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Orientation for All

Each person comes away from Orientation with something different. Brandeis Orientation often brings to mind spirit rallies, Dean Jamele Adams’ slam poetry, inspirational talks by administrators and authors, glorious sunsets as the campus undergoes the last days of summer and even not-so-glorious sex-ed talks. Orientation is designed to launch hundreds of new students into an unfamiliar campus life. For many students, Orientation serves as the first few days that they’ve spent living away from family. No matter who experiences it, Orientation undoubtedly leads to a world of firsts.

My Orientation story was quite positive and greatly fulfilling, and I often think of those days last August as some of the best of my life. They were filled with a whirlwind of fun, team-building and social justice-instilling activities, which led me to go into the new year with my eyes and arms wide open, ready and excited for whatever came next. It was during the first days of Orientation that I met some of my very best friends, and it was during the same span that I began to develop a real love for the college that I choose to attend.

Importantly, Orientation reinforced in many of us a driving spirit for social justice. I chose to attend Brandeis because I heartily identified with its spirit of social progress, of change and of a fearless attitude about holding serious discussions and confronting local and global issues. Some claim that the spirit of social justice at our institution was lost years ago, but I have seen differently. It is alive and thriving in so many of the students.

Orientation reawakened a spirit within me, and is designed largely to awaken a spirit in all first-years. I believe, however, that Orientation does not have to serve solely as a first-year institution, but that it can serve as a convention for all returning students. Following summer break, first-years return as sophomores, sophomores as juniors and juniors as seniors. I believe that a reorientation program has the potential to be a valuable experience for each of these classes.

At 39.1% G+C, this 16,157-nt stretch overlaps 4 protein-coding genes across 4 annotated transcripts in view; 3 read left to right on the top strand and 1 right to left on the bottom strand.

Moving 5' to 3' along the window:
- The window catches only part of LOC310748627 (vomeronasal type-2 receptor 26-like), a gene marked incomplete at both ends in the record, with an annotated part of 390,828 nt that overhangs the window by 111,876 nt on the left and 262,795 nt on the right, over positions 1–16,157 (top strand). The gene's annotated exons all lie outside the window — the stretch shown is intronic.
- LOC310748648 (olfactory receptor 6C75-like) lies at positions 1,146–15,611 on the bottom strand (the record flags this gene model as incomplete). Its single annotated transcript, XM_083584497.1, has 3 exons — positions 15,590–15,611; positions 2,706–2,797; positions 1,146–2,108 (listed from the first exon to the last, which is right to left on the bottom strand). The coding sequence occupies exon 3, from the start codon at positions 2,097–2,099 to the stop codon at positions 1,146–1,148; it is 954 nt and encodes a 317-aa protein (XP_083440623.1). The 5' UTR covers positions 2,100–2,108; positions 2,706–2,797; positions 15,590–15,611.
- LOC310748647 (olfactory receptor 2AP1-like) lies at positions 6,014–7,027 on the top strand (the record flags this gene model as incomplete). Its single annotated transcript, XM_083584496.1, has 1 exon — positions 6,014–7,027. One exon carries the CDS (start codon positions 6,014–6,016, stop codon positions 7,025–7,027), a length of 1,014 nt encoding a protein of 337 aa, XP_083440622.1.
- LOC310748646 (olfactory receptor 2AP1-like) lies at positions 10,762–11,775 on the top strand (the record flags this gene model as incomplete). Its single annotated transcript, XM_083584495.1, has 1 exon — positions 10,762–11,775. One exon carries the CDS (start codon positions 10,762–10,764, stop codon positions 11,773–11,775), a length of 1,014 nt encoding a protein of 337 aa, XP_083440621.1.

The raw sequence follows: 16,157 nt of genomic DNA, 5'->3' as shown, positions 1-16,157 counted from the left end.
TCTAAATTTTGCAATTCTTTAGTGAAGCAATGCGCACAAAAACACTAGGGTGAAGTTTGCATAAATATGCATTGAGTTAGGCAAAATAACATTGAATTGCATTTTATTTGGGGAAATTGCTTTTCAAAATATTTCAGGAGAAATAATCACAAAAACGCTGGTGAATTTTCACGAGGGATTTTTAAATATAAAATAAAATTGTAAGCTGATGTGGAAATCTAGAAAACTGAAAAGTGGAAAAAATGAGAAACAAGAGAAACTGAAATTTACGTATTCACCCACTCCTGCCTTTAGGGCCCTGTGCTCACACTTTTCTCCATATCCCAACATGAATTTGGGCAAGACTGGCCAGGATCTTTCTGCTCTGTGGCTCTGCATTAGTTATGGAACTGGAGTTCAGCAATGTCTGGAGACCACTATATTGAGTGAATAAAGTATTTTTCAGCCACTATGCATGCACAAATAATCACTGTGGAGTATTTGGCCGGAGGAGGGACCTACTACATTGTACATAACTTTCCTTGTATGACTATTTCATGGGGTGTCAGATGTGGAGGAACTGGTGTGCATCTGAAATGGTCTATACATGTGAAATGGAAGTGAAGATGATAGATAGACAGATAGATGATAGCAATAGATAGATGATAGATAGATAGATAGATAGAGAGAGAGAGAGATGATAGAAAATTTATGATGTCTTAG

What I suggest is not as long or in-depth a program as is employed for first-years. First-years need to learn the geography of their new campus, adjust to dorm-living and acclimate to a new home. First-years need a multi-day program to orient them in their new environments.

I propose that sophomores, juniors and seniors should be allowed to participate in a one-day reorientation program following move-in day. The program would be opt-in and could serve multiple purposes. Above all it would reenergize students for the new year and serve to remind participants of the ideals of social justice that are central to what we prize in our institution.

Imagine a day of camaraderie, another extraordinary performance of Dean Adams’ poetry, an evening to mix and talk and feel a spirit of possibility before setting off into another year of toil and effort for the things in which we find excitement. I feel that a community day of this type would do beneficial things for our collective self and for each person returning to the school that we call home.

Some may laugh off such a program—many in fact do. Hoping that such an event can make a major impact on a person is a tall order. That being said, there are reasons why companies and other organizations hold such functions for staff on a regular basis. It’s because not only do gatherings such as these instill values, but they also serve to foster a community spirit, a quality that can shape someone’s general outlook on life.

That’s not to say that this sort of affair is expected to radically change the world, but it could be a positive. Instituting some form of reorientation might remind us why we signed up to attend Brandeis; it might remind us what social justice means to each of us or it might remind us of some of the unique qualities of those in our community. That’s the thing about Orientation—each person comes away from it with something different.

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